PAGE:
Armenia Travel Information
Electrical current in Armenia is 230 volts, 50Hz. Round, two-pin attachment plugs and Schuko plugs are in use.
Armenian is the official language, and it has its own alphabet. Russian is widely spoken and English is becoming more prominent.
There are no immunizations required for travellers to Armenia but vaccinations for hepatitis A and hepatitis B should be considered. There is a small risk of malaria between June and October in some of the villages of the Ararat Valley. Tap water should not be drunk, unless filtered or boiled. Medical care is limited, particularly outside of Yerevan, and treatment is not recommended for anything major. Comprehensive medical insurance should include emergency medical evacuation. All required prescription medication should be taken along, in the original packaging and accompanied by a signed doctor's note.
Many restaurants in the capital will add a service charge onto the bill, but this generally does not go to the staff, so tips are welcome in Armenia. A tip of about 10 percent is fair.
Crime is relatively low in Armenia, but travellers should still be careful with their personal possessions and avoid any unnecessary displays of wealth. Pickpockets take advantage of crowded market areas. Avoid travel near the border with Azerbaijan due to continuing tension between the two countries.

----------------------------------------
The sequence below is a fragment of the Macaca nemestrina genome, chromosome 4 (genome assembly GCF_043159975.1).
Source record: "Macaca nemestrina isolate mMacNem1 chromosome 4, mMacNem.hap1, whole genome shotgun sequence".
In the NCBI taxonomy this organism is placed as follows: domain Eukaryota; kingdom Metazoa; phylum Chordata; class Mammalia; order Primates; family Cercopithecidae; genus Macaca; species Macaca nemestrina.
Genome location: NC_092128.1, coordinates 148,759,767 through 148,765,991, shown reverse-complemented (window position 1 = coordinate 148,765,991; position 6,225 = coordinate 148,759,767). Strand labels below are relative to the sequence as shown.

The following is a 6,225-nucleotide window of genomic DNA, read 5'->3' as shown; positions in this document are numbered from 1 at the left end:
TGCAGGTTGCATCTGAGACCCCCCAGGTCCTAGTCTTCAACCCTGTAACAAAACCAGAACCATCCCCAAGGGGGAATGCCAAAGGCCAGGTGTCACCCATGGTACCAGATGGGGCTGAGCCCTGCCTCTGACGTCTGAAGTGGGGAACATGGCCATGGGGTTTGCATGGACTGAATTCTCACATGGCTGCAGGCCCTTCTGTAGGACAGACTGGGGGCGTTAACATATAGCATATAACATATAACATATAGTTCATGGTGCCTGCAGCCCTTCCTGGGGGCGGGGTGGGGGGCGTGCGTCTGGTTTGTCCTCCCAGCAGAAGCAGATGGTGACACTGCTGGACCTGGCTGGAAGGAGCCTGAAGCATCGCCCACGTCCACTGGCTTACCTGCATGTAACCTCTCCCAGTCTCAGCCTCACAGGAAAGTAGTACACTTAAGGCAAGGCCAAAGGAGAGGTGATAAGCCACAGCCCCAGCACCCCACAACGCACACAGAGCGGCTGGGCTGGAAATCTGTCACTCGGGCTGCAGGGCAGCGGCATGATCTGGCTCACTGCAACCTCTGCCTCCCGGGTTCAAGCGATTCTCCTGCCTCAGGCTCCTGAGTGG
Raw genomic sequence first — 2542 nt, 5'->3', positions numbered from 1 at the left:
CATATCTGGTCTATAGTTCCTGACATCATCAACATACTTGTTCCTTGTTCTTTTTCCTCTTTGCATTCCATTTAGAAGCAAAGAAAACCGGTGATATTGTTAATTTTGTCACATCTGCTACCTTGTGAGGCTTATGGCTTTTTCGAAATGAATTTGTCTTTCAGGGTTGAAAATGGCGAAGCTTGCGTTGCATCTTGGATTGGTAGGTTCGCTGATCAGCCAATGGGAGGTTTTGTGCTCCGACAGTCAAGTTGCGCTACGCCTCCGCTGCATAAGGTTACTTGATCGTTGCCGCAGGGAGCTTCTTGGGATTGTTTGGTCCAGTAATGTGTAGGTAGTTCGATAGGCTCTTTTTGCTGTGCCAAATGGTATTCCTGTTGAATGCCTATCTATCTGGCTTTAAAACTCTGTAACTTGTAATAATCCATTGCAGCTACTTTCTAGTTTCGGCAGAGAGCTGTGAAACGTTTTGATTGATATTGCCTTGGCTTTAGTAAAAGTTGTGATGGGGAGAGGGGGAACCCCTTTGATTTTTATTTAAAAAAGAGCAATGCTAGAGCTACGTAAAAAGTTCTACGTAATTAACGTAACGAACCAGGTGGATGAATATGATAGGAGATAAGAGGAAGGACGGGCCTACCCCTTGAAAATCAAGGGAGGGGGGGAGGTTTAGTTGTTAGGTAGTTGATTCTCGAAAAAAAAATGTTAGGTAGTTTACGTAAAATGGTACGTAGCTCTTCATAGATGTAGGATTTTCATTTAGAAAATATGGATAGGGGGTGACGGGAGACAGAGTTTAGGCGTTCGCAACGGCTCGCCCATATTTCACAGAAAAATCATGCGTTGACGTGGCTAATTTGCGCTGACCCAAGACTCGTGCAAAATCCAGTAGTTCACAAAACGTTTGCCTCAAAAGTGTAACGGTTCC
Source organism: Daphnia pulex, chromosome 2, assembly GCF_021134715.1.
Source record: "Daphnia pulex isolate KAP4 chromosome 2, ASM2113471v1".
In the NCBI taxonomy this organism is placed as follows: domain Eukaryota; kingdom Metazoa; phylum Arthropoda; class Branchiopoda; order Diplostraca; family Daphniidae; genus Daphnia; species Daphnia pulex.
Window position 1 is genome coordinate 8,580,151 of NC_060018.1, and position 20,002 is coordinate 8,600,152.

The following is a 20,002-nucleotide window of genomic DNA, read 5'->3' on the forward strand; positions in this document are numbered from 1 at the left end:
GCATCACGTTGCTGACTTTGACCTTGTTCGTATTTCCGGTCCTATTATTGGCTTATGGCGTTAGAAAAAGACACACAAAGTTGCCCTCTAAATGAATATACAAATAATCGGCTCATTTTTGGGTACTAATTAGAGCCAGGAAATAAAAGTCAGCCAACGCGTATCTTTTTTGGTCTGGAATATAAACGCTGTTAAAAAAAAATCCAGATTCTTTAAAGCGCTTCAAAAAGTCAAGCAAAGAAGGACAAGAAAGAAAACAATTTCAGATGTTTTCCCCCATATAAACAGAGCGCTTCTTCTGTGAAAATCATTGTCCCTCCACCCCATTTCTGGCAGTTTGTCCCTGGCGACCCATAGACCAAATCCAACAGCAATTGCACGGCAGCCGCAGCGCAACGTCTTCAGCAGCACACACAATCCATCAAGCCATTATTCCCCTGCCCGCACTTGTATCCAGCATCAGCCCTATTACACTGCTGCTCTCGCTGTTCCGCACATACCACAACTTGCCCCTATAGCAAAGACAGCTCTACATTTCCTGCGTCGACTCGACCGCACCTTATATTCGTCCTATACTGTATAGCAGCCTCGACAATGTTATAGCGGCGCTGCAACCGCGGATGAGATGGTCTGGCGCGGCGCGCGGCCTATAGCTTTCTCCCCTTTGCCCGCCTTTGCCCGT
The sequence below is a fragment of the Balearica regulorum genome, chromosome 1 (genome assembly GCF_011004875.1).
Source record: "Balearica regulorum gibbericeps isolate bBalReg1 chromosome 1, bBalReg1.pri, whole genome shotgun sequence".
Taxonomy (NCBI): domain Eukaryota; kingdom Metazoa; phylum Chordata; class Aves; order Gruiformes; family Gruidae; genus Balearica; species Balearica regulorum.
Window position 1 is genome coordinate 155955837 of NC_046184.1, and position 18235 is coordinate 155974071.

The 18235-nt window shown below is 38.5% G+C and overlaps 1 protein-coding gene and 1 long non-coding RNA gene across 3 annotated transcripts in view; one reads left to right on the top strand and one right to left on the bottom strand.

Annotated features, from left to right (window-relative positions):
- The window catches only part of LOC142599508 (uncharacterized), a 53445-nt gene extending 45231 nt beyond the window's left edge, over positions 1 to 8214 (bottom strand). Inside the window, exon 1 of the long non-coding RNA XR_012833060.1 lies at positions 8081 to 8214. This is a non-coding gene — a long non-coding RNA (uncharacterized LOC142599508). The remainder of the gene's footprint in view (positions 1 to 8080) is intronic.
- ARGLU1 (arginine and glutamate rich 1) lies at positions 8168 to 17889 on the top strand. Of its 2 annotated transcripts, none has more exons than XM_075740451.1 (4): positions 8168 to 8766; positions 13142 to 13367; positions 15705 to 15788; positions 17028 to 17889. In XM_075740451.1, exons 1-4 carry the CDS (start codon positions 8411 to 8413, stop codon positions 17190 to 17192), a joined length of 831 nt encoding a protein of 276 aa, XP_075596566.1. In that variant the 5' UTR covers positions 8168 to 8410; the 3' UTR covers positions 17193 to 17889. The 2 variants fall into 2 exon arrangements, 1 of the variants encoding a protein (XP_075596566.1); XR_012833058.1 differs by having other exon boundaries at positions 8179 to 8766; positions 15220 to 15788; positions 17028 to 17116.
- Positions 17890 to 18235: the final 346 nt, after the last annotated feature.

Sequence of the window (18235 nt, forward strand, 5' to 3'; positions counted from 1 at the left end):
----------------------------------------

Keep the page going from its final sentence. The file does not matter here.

Armenia is an orthodox Christian country and the locals tend to be conservative, especially outside of the capital. Women should avoid wearing shorts and short skirts, particularly outside of Yerevan. Military bases and installations should not be photographed. Homosexuality is no longer illegal in Armenia, but homophobia is still a problem.
Business is conducted fairly formally in Armenia; dress tends to be conservative and good etiquette is important. Business hours are Monday to Friday from 9am to 6pm, though there is some variation between businesses.
The international dialling code for Armenia is +374. Mobile phone networks have coverage throughout Armenia. Post offices and major hotels have international dialling access, but calls are expensive. Internet cafes are available in Yerevan and other large cities. Armenia still tends to be a bit backwards with regard to communications, but fibre cables are being laid, and wifi is available in built up areas such as Yerevan, in hotels, cafes and bars.
There is free import on 400 cigarettes or 10 cigars, 2 litres of alcohol, perfume within a monetary limit and personal goods of up to US$400 in value.
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